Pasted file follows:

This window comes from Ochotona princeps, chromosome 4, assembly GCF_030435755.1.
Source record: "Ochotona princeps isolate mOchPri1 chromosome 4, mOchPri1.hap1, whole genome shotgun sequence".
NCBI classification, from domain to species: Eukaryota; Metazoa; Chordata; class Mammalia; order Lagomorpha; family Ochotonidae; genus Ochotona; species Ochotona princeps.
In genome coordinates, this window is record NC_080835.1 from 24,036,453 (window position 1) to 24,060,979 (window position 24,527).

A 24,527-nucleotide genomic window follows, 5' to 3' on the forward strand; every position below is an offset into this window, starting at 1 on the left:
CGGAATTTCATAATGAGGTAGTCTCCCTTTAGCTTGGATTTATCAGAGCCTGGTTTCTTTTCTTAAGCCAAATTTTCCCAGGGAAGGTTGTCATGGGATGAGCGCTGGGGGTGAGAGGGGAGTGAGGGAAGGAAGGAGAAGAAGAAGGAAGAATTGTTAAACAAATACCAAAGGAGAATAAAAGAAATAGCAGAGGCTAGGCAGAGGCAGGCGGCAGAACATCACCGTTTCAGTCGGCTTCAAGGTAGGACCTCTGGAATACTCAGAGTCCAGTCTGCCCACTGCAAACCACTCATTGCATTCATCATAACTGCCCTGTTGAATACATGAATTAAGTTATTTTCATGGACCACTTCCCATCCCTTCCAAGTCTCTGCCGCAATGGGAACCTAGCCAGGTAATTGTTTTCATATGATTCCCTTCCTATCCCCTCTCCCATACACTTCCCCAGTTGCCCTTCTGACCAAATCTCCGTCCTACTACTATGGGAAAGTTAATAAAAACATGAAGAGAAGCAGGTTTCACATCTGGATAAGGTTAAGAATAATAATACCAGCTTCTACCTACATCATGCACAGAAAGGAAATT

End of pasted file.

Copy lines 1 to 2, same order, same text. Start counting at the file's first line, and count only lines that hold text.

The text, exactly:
This window comes from Ochotona princeps, chromosome 4, assembly GCF_030435755.1.
Source record: "Ochotona princeps isolate mOchPri1 chromosome 4, mOchPri1.hap1, whole genome shotgun sequence".